SF’s New 10-Day Warning Law

I’m confused by the new 10-day notice legislation.  Do I have to serve both a 10-day notice and a 3-day notice?   What is the difference?

San Francisco now requires a warning notice to be sent before an owner may serve a formal eviction notice.  The new 10-day warning procedure was legislatively created because of a concern that some residents might not have enough time to cure objectionable conduct or may otherwise be confused about when a lease violation has to stop.  In response, this ten-day “cure period” was implemented to, in the words of the Supervisors, “provide clarity around what constitutes just cause” to terminate a tenancy so as to avoid a potential housing displacement.

So here’s how it works.  Under state law, tenants are usually afforded three days to cure a lease violation, whether that violation is a failure to pay rent, to rectify the breach of a lease obligation, or to curtail objectionable behavior.  For example, if the resident is smoking inside the residence and the lease prohibits smoking, an owner may issue a notice giving the tenant three days to stop this activity or risk being evicted.  There are a series of rules that determine how the three days are to be counted, so oftentimes tenants are not aware of when the deadline exists for the cure period.  The new 10-day rule informs the offenders that they have ten days after receipt of the written warning to rectify whatever it is the owner finds to be problematic.  Only after the ten-day period expires may the owner then issue a formal three-day notice, and only after the three day period expires may the owner commence eviction proceedings in court.  In essence, this new procedural requirement affords tenants about 15 to 20 days to address landlord grievances.  Both the Rent Board and the SFAA have developed a 10-day form to use.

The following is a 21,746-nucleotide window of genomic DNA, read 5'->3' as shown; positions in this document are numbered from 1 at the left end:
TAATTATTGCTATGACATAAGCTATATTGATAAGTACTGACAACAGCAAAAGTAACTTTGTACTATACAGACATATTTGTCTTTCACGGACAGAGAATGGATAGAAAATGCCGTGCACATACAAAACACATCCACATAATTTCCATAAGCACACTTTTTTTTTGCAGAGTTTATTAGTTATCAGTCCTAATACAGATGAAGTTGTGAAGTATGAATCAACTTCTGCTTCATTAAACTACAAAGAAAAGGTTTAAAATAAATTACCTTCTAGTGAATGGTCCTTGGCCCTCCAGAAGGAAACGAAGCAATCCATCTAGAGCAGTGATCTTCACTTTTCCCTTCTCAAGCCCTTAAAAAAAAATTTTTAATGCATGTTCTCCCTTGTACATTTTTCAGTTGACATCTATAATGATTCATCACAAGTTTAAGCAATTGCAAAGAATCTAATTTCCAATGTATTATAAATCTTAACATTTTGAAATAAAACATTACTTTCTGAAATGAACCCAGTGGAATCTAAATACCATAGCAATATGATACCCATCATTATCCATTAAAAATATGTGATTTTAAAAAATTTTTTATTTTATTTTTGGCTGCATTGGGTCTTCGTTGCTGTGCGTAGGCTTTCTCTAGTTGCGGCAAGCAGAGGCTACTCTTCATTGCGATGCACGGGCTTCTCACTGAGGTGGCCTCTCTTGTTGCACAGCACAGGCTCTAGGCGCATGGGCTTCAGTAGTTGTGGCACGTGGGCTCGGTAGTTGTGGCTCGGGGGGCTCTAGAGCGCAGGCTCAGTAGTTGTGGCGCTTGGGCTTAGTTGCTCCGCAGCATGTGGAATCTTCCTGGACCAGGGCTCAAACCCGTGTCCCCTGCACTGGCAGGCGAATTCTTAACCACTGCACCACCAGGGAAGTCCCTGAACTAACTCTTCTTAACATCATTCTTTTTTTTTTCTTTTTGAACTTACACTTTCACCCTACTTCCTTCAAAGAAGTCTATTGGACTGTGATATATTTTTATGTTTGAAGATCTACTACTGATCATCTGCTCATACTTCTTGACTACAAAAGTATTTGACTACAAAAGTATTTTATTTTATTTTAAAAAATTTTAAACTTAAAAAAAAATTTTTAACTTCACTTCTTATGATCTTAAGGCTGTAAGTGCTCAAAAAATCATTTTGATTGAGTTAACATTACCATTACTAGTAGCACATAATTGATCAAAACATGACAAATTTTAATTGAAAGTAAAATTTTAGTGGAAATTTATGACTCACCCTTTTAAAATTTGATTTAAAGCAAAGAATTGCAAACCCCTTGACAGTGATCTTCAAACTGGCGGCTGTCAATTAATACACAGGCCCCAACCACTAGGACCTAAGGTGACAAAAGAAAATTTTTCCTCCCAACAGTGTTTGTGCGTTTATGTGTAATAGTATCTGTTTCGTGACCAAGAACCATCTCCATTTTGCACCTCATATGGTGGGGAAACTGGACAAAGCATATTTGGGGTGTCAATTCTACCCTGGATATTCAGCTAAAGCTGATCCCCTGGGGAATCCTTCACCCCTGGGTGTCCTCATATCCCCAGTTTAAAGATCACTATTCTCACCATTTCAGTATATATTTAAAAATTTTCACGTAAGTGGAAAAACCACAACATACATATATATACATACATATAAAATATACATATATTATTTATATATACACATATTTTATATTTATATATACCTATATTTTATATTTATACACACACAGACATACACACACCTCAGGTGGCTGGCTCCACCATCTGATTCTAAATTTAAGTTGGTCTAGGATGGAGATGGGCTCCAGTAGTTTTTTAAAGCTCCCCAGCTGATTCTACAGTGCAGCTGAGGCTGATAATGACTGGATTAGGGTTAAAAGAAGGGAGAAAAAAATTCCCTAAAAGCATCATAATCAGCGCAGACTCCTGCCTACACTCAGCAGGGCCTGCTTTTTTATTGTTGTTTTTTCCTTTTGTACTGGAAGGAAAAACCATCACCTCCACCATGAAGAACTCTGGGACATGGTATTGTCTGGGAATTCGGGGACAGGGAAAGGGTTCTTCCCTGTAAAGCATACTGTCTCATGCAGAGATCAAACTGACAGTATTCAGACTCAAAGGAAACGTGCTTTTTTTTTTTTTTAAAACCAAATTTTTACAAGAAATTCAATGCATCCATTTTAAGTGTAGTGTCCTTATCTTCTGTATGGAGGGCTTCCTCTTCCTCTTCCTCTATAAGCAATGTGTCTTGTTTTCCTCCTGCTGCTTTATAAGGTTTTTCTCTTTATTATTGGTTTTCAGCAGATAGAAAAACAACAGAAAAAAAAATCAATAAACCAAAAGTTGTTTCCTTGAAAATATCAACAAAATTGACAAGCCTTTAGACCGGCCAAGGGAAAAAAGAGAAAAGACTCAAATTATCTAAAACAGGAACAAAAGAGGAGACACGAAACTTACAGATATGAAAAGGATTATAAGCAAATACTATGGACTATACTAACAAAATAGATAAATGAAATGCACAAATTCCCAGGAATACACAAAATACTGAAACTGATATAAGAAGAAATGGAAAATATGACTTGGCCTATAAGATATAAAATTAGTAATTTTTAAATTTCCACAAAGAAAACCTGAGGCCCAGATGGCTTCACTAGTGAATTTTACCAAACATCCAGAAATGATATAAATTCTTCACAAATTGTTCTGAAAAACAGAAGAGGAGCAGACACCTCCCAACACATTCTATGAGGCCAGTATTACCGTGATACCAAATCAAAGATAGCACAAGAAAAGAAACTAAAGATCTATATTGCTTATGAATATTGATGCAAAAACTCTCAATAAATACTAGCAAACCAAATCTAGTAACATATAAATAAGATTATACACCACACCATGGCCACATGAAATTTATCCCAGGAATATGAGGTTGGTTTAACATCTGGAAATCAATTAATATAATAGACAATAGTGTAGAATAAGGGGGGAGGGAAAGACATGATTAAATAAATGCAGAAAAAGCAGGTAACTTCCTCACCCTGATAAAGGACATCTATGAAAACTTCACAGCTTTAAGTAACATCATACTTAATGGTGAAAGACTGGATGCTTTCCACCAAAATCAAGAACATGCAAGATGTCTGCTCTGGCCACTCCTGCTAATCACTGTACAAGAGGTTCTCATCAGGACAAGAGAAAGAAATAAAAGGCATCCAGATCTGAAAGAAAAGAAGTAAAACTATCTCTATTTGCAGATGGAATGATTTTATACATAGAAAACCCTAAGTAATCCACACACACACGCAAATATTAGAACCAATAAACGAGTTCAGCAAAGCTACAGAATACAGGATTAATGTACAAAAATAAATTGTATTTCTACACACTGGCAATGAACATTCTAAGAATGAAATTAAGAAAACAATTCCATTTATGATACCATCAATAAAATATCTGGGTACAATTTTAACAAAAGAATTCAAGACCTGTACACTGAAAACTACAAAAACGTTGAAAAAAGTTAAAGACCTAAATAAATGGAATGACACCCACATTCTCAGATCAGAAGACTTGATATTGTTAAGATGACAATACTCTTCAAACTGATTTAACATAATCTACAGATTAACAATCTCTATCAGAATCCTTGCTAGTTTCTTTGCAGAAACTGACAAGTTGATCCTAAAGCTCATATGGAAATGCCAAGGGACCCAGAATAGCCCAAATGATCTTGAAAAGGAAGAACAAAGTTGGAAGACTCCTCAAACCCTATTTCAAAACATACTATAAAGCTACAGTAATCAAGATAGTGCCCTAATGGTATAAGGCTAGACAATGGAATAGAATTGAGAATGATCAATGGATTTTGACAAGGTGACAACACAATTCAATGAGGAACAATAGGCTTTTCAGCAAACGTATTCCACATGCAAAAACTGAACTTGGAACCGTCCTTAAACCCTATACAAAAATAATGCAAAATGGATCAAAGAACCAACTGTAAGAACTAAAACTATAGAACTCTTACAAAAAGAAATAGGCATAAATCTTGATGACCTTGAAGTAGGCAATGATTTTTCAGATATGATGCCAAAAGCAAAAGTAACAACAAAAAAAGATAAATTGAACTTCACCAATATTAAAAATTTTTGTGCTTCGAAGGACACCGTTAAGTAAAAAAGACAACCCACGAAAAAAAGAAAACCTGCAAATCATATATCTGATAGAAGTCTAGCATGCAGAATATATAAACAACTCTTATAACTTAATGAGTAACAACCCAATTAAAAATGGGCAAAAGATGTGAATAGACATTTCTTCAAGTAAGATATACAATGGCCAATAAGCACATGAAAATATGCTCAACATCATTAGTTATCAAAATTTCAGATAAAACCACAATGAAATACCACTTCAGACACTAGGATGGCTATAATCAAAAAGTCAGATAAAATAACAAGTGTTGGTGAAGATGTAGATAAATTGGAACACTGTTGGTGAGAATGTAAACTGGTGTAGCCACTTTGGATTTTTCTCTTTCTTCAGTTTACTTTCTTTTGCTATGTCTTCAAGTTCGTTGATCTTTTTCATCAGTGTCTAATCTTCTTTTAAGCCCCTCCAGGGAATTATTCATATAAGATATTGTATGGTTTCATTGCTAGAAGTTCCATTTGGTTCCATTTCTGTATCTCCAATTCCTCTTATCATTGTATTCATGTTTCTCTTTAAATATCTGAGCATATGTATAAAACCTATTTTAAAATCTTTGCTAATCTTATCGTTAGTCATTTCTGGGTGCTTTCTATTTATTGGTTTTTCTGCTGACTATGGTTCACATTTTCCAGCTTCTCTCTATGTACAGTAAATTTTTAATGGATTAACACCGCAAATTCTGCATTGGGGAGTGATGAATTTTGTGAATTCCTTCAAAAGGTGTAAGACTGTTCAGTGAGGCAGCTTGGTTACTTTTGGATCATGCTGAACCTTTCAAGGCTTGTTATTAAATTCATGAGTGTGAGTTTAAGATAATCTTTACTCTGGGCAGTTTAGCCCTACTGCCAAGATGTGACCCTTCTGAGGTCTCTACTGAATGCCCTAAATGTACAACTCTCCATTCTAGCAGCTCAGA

The 10-day rule applies to the following “just causes” under the San Francisco Rent Ordinance:  (i) failure to pay rent; (ii) breach of a lease covenant; (iii) the commission of a nuisance; (iv) using the apartment for an illegal purpose; (v) refusing to renew an expiring lease term; and (vi) denying the landlord lawful access to the residence.  The 10-day rule does not apply when the tenant is causing or creating an imminent risk of physical harm to persons or property.

One problem with this new rule is that the 10-day notice elongates the rent collection processes.  Since the 10-day warning must be issued and must expire before the three-day demand may be sent, and because the 10-day notice may only be delivered when there is an actual breach of the rental agreement, owners are likely to be stuck waiting until the third or fourth week of the month before initiating nonpayment of rent eviction actions in court.  Also, the ten-day warning period seemingly permits a resident to keep curing and then re-offending.  Indeed, the above smoking example is apropos.  Someone could smoke, be warned, stop, and then start smoking again only to receive another 10-day warning. 

In response to the law’s passage, SFAA brought a legal challenge against the City on the basis that local legislatures cannot in most instances change state eviction procedural regulations.  By injecting this ten-day requirement onto most unlawful detainer (eviction) proceedings that are governed by state statutes, the Board of Supervisors may have overstepped its authority.  So please stay tuned to the SFAA announcements with regard to this industry challenge.  However, until there is final resolution in our favor, please continue to use the 10-day warning notice.